defend it by again holding onto only that which is advantageous.
15. The basic key to maneuver will always be "weigh the situation"
then move it this is brooding, battle planning, considering
the consequences and the like.
16. Offensive maneuvering all comes back to the matter of direct
and indirect action. To effectively "move it" requires
a profound understanding of this principle. It is the basic
in the art of maneuvering.
The Morale for Maneuvering
17. The immediately above has to do more with the rational or
objective factors in "moving it" (offensive maneuver).
What follows is more the spiritual or psychological factors. The
first part deals with the operation of one's own forces and the
second with the control of the enemy. Relative to impact on the
home forces first, this has to do with symbols and signs
such as banners, flags, trumpets, bells and other noises.
18. No the main emphasis here is upon conveying orders across
the front but there is more than simply a communication system.
The emphasis is upon focusing the attention of the body and upon
uniting the forces into effective team action welding together
the courageous and the fearful, the rash and the reluctant into
effective operating units. Here is the crucial means for employing
larger forces spread over larger territory. This is the symbol
19. This symbol system day and night "influences the sight and the hearing (the vision and the story) of the troops. And, as one commentary says correctly, this system also likewise influences
20. The second arena of spirit in effective maneuver has to do with psychological warfare. The morale of the enemy can be collapsed and its leadership rendered timid without fighting or from a
distance. This includes controlling several factors: the moral,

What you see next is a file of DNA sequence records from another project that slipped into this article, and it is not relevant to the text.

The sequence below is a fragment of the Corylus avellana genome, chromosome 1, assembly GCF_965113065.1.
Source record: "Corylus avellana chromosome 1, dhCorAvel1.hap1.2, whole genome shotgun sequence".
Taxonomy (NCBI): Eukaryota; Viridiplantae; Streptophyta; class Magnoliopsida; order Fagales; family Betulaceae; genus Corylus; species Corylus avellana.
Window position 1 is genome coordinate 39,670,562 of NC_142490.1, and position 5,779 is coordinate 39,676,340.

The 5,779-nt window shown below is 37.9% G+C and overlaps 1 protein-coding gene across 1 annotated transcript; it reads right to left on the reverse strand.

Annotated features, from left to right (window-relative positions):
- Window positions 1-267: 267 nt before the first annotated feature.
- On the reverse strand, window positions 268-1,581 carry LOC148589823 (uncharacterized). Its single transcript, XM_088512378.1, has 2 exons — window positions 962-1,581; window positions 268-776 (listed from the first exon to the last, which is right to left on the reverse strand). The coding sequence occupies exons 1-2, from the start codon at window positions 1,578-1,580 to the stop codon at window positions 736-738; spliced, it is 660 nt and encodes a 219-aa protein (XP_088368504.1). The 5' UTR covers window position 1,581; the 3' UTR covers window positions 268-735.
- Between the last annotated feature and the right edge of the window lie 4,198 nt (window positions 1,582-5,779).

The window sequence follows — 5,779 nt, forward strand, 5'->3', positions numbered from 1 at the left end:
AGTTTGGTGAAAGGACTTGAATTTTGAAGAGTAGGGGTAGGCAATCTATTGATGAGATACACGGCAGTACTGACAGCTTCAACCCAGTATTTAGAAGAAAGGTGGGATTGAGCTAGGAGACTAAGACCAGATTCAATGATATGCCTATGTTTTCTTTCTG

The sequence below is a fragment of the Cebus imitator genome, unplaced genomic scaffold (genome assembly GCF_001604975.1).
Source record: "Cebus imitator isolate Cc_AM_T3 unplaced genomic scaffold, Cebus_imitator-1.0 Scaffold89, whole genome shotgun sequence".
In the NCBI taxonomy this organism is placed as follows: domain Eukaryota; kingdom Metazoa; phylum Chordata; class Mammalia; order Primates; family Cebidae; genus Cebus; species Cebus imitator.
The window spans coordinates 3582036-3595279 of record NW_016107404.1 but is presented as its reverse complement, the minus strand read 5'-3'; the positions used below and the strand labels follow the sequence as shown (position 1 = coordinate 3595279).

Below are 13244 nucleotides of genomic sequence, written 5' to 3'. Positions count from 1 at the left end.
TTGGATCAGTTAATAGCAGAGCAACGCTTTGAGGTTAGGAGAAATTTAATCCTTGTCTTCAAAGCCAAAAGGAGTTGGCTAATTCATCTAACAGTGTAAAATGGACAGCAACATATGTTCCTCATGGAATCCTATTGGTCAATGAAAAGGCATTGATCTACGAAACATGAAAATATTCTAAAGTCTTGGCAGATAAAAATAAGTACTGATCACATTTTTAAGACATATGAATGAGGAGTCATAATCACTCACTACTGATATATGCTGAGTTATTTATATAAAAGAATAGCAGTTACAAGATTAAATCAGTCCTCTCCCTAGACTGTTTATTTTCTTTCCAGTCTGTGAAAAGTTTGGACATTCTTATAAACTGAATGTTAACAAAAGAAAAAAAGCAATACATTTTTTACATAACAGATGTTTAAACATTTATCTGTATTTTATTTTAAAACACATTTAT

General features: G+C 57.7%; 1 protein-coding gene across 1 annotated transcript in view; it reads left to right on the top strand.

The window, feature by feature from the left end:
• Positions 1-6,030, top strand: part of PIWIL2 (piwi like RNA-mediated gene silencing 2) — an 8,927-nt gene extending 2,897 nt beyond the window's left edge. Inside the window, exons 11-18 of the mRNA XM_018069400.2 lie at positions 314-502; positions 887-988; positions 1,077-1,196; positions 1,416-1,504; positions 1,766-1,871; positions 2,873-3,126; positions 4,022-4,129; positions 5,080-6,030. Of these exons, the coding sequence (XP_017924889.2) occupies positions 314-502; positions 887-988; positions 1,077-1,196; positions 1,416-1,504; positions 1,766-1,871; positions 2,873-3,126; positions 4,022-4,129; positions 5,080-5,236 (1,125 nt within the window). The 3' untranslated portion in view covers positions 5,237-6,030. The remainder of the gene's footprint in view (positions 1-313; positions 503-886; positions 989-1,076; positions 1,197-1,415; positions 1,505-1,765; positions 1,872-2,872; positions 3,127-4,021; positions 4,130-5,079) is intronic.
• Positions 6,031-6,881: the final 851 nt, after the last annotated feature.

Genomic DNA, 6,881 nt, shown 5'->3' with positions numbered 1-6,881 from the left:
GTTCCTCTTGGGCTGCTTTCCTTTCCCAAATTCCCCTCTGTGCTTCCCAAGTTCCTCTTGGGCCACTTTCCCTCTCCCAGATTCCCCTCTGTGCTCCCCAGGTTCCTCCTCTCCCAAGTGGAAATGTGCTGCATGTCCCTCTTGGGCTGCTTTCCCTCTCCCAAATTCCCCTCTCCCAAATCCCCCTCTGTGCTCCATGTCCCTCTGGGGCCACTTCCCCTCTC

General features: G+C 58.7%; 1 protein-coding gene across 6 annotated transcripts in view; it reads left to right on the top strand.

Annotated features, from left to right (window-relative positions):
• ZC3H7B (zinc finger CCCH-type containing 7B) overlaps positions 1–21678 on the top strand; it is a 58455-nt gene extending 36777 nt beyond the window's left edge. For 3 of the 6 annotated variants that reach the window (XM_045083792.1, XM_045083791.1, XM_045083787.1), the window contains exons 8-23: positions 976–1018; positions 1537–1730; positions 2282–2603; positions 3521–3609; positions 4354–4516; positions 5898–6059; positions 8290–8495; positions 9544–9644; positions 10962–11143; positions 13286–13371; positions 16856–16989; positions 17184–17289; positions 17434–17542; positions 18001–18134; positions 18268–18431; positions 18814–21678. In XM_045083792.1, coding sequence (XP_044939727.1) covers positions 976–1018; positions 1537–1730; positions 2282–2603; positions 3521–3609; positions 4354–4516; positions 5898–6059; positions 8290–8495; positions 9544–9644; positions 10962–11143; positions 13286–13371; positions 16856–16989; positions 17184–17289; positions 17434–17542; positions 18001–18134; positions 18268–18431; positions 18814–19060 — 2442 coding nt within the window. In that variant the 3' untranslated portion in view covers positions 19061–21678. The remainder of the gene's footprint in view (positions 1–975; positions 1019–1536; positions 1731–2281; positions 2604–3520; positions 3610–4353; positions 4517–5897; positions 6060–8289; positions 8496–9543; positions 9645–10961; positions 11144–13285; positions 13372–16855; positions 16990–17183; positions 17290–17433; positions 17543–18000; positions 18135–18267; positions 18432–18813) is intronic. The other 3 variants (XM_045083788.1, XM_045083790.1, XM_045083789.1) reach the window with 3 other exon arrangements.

the mental, the physical and the circumstantial.
2122. Any forces spirits vary: in the early morning they are high, later in the day they flag and in the evening their thoughts are on home. There are many other illustrations: the point is
you don't attack when the other is keen; you think through and
confront him when he is low in spirit. This is managing or controlling
the morale factor.
23. The "G" who would win must also control the mental
(or rational or discipline) factor. For instance one waits in
good order for a disorderly enemy; in serenity for a clamorous
one. It is discipline, transrationality, the model, the comprehensiveness
and the consequential nondefensive detachment that wins.
24. Next is the control of the physical factor; making sure your
troops are in superior shape when engagement is decided: wellfed
versus hungry, rested versus exhausted; close to battlefield versus
afar. Here is taking care of yourself.
25. Finally he who would win must control the circumstantial factors
(the factors of changing circumstances). This again has to do
with the symbolic dynamic. Do not engage an army with well ordered
banners or one whose formations are impressive. Where the teamwork
is strong and the sense of meaning firm, there is the center of
control and key to victory.
26. The final section on the art of maneuvers has to do with remembering
and heeding the basic principles or guidelines relative to the
deploying and engaging troops. First, when the enemy has the advantage
do not engage him.
27. Second, when he pretends to flee do not pursue him. You must
deceive, not get caught in a devise.
28. Third, when he offers his elite troops do not attack, seek
only for his vulnerable points. Head on is not the way to victory.
29. Fourth (like the second) when he proffers bait do not gobble.
Being antsie is not the way to success.
30 31. Fifth, when he goes homeward do not thwart his effort.
You do not have to have the last word.
32. Sixth, when he is at bay do not press him. He is on death
ground and will fight to the finish.
33. The above is the method of deploying troops.